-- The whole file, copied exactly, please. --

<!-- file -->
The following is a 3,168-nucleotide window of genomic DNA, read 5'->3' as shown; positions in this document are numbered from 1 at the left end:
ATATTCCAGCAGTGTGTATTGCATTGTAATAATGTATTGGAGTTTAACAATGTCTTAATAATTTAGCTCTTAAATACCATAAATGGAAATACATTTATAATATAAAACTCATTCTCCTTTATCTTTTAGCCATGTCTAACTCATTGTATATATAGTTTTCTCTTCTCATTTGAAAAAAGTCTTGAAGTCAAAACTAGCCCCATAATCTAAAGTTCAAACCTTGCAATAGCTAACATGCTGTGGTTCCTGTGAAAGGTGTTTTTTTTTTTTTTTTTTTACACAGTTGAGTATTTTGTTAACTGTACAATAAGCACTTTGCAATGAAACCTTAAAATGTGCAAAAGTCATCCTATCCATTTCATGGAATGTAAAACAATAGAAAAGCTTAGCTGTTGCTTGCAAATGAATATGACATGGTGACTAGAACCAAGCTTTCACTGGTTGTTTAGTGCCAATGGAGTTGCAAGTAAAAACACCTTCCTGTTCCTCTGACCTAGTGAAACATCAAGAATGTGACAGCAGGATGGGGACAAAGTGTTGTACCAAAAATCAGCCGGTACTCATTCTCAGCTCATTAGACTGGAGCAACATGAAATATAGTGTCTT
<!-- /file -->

The following is a 3,168-nucleotide window of genomic DNA, read 5'->3' as shown; positions in this document are numbered from 1 at the left end:
ATATTCCAGCAGTGTGTATTGCATTGTAATAATGTATTGGAGTTTAACAATGTCTTAATAATTTAGCTCTTAAATACCATAAATGGAAATACATTTATAATATAAAACTCATTCTCCTTTATCTTTTAGCCATGTCTAACTCATTGTATATATAGTTTTCTCTTCTCATTTGAAAAAAGTCTTGAAGTCAAAACTAGCCCCATAATCTAAAGTTCAAACCTTGCAATAGCTAACATGCTGTGGTTCCTGTGAAAGGTGTTTTTTTTTTTTTTTTTTTACACAGTTGAGTATTTTGTTAACTGTACAATAAGCACTTTGCAATGAAACCTTAAAATGTGCAAAAGTCATCCTATCCATTTCATGGAATGTAAAACAATAGAAAAGCTTAGCTGTTGCTTGCAAATGAATATGACATGGTGACTAGAACCAAGCTTTCACTGGTTGTTTAGTGCCAATGGAGTTGCAAGTAAAAACACCTTCCTGTTCCTCTGACCTAGTGAAACATCAAGAATGTGACAGCAGGATGGGGACAAAGTGTTGTACCAAAAATCAGCCGGTACTCATTCTCAGCTCATTAGACTGGAGCAACATGAAATATAGTGTCTT